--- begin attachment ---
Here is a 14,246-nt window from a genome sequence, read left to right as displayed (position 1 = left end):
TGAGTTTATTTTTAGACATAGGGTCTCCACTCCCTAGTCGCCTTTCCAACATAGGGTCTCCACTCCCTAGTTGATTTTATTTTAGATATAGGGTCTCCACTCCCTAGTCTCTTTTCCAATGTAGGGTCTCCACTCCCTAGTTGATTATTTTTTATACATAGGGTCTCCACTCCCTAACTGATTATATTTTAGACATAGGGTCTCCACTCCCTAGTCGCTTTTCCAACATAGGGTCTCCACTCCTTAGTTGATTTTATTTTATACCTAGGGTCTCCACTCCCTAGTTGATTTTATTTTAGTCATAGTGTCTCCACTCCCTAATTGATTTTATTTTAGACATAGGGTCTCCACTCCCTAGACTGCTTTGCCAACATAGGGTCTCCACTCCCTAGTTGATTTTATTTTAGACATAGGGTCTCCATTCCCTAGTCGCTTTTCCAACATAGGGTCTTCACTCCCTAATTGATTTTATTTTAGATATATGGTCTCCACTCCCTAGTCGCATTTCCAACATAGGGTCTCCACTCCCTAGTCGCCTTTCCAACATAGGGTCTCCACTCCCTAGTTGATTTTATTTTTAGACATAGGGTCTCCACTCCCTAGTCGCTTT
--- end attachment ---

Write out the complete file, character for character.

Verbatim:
Here is a 14,246-nt window from a genome sequence, read left to right as displayed (position 1 = left end):
TGAGTTTATTTTTAGACATAGGGTCTCCACTCCCTAGTCGCCTTTCCAACATAGGGTCTCCACTCCCTAGTTGATTTTATTTTAGATATAGGGTCTCCACTCCCTAGTCTCTTTTCCAATGTAGGGTCTCCACTCCCTAGTTGATTATTTTTTATACATAGGGTCTCCACTCCCTAACTGATTATATTTTAGACATAGGGTCTCCACTCCCTAGTCGCTTTTCCAACATAGGGTCTCCACTCCTTAGTTGATTTTATTTTATACCTAGGGTCTCCACTCCCTAGTTGATTTTATTTTAGTCATAGTGTCTCCACTCCCTAATTGATTTTATTTTAGACATAGGGTCTCCACTCCCTAGACTGCTTTGCCAACATAGGGTCTCCACTCCCTAGTTGATTTTATTTTAGACATAGGGTCTCCATTCCCTAGTCGCTTTTCCAACATAGGGTCTTCACTCCCTAATTGATTTTATTTTAGATATATGGTCTCCACTCCCTAGTCGCATTTCCAACATAGGGTCTCCACTCCCTAGTCGCCTTTCCAACATAGGGTCTCCACTCCCTAGTTGATTTTATTTTTAGACATAGGGTCTCCACTCCCTAGTCGCTTT